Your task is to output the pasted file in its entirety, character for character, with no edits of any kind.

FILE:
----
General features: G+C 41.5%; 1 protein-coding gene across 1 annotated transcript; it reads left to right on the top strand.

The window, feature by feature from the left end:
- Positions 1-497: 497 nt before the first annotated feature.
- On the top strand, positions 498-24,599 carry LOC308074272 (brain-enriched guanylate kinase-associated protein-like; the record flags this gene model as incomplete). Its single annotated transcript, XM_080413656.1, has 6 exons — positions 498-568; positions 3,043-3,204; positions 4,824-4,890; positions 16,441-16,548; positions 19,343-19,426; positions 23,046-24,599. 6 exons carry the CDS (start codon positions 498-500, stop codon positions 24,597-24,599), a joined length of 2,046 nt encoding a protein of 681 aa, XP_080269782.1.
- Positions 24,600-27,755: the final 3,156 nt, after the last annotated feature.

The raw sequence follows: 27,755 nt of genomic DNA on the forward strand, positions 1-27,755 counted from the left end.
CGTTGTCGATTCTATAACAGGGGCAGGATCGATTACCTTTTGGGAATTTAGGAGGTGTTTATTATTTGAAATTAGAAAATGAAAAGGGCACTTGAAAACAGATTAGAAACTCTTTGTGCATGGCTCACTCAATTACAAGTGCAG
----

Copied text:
General features: G+C 41.5%; 1 protein-coding gene across 1 annotated transcript; it reads left to right on the top strand.

The window, feature by feature from the left end:
- Positions 1-497: 497 nt before the first annotated feature.
- On the top strand, positions 498-24,599 carry LOC308074272 (brain-enriched guanylate kinase-associated protein-like; the record flags this gene model as incomplete). Its single annotated transcript, XM_080413656.1, has 6 exons — positions 498-568; positions 3,043-3,204; positions 4,824-4,890; positions 16,441-16,548; positions 19,343-19,426; positions 23,046-24,599. 6 exons carry the CDS (start codon positions 498-500, stop codon positions 24,597-24,599), a joined length of 2,046 nt encoding a protein of 681 aa, XP_080269782.1.
- Positions 24,600-27,755: the final 3,156 nt, after the last annotated feature.

The raw sequence follows: 27,755 nt of genomic DNA on the forward strand, positions 1-27,755 counted from the left end.
CGTTGTCGATTCTATAACAGGGGCAGGATCGATTACCTTTTGGGAATTTAGGAGGTGTTTATTATTTGAAATTAGAAAATGAAAAGGGCACTTGAAAACAGATTAGAAACTCTTTGTGCATGGCTCACTCAATTACAAGTGCAG